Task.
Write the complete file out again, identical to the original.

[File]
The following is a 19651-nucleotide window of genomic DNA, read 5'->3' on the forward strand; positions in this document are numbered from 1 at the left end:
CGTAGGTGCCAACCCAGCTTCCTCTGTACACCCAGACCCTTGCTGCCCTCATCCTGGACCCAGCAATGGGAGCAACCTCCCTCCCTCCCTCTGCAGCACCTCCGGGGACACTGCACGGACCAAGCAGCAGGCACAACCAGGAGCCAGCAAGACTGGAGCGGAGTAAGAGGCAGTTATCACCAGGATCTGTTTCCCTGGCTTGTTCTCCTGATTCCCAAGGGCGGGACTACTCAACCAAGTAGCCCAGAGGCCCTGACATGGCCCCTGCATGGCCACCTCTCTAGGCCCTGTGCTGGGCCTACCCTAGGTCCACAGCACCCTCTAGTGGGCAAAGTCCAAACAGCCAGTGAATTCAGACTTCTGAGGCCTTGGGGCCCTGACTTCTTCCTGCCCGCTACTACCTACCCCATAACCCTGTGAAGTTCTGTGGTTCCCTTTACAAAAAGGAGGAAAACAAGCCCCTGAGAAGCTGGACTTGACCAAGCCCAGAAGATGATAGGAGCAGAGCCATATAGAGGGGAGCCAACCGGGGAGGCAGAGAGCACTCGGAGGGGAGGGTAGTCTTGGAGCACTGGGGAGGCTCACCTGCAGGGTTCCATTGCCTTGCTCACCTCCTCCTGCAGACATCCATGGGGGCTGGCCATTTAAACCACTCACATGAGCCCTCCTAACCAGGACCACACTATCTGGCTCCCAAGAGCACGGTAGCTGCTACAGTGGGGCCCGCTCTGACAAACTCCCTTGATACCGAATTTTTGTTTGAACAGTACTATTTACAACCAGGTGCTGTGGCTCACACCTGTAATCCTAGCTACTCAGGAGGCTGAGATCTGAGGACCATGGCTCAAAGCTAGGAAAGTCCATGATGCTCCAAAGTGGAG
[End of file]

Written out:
The following is a 19651-nucleotide window of genomic DNA, read 5'->3' on the forward strand; positions in this document are numbered from 1 at the left end:
CGTAGGTGCCAACCCAGCTTCCTCTGTACACCCAGACCCTTGCTGCCCTCATCCTGGACCCAGCAATGGGAGCAACCTCCCTCCCTCCCTCTGCAGCACCTCCGGGGACACTGCACGGACCAAGCAGCAGGCACAACCAGGAGCCAGCAAGACTGGAGCGGAGTAAGAGGCAGTTATCACCAGGATCTGTTTCCCTGGCTTGTTCTCCTGATTCCCAAGGGCGGGACTACTCAACCAAGTAGCCCAGAGGCCCTGACATGGCCCCTGCATGGCCACCTCTCTAGGCCCTGTGCTGGGCCTACCCTAGGTCCACAGCACCCTCTAGTGGGCAAAGTCCAAACAGCCAGTGAATTCAGACTTCTGAGGCCTTGGGGCCCTGACTTCTTCCTGCCCGCTACTACCTACCCCATAACCCTGTGAAGTTCTGTGGTTCCCTTTACAAAAAGGAGGAAAACAAGCCCCTGAGAAGCTGGACTTGACCAAGCCCAGAAGATGATAGGAGCAGAGCCATATAGAGGGGAGCCAACCGGGGAGGCAGAGAGCACTCGGAGGGGAGGGTAGTCTTGGAGCACTGGGGAGGCTCACCTGCAGGGTTCCATTGCCTTGCTCACCTCCTCCTGCAGACATCCATGGGGGCTGGCCATTTAAACCACTCACATGAGCCCTCCTAACCAGGACCACACTATCTGGCTCCCAAGAGCACGGTAGCTGCTACAGTGGGGCCCGCTCTGACAAACTCCCTTGATACCGAATTTTTGTTTGAACAGTACTATTTACAACCAGGTGCTGTGGCTCACACCTGTAATCCTAGCTACTCAGGAGGCTGAGATCTGAGGACCATGGCTCAAAGCTAGGAAAGTCCATGATGCTCCAAAGTGGAG